As I will go into in much more detail in future articles, risk management is a key ingredient to successful trading. Of the bottoming formations I have discussed, typically reverse head-and-shoulder and double- and triple-bottom formations have the most favorable risk/reward characteristic, while falling wedges typically involve greater risk. In the next series of articles I will look at continuation patterns, which, if identified correctly, can provide very favorable risk/reward trades.
As always I welcome your feedback on these articles. I can be contacted at email@example.com. I would also appreciate any suggestions you may have for future articles.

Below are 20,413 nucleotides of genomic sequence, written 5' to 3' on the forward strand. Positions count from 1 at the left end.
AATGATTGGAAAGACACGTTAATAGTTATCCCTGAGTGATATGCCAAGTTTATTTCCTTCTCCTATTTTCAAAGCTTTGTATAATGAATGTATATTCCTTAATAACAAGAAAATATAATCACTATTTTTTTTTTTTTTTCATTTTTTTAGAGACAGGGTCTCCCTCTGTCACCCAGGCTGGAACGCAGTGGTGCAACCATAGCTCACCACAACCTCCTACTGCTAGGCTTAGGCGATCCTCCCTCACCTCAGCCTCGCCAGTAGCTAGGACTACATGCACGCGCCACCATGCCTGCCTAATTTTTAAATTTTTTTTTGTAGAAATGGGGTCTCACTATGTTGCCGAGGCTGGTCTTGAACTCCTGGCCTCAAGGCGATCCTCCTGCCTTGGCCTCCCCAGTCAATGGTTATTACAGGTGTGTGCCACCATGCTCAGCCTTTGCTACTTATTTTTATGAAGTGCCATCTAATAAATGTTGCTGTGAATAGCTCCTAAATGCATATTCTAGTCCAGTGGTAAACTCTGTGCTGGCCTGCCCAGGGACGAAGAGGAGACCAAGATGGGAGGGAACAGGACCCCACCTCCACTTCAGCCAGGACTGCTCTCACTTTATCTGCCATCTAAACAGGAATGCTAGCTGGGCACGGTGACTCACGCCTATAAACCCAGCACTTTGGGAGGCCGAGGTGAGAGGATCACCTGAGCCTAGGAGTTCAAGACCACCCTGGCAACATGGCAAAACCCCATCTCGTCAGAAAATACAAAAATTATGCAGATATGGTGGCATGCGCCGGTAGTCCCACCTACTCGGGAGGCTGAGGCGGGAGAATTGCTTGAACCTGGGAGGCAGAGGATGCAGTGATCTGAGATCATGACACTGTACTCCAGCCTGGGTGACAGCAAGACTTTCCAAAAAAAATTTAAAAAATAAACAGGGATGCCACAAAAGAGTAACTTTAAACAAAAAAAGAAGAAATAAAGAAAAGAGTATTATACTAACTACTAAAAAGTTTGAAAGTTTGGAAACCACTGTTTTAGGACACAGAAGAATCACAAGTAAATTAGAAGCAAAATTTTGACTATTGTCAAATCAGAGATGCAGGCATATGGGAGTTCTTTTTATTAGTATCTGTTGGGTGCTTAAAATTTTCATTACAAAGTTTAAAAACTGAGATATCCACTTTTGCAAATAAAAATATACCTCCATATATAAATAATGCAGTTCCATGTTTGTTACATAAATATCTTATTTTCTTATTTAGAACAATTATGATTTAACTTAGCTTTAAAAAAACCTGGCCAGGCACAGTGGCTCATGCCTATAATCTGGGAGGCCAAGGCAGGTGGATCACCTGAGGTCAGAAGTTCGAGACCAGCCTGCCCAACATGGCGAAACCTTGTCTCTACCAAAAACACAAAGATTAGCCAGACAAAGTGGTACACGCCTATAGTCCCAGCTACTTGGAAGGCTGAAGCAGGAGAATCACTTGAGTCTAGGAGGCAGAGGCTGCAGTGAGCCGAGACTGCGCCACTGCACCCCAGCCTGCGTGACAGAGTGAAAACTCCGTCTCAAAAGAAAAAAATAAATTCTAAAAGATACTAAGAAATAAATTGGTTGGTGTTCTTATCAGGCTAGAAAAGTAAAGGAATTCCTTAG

Tom Aspray, professional trader and analyst, serves as video content editor for InterShow''''s moneyshow.com video network. Mr. Aspray joined InterShow full time in June of 2007 where he also does other editorial work for the site, including the bi-weekly trading lessons and the weekly charts to watch. Mr. Aspray has written widely on technical analysis and has given over 60 presentations around the world. Over the years, he has applied his methodologies not only to the stock and commodity markets but also the global markets, mutual funds, and foreign exchange. Many of the technical indicators that Mr. Aspray wrote about in the 1980s, such as the MACD, have since gained worldwide acceptance. He was originally trained as a biochemist but began using his computer expertise to analyze the financial markets in the early 80s. As a consultant, Mr. Aspray wrote daily institutional reports for firms such as Fleming Jardine and Barings Bank and was noted by the Wall Street Journal as one of the "top bond market technicians."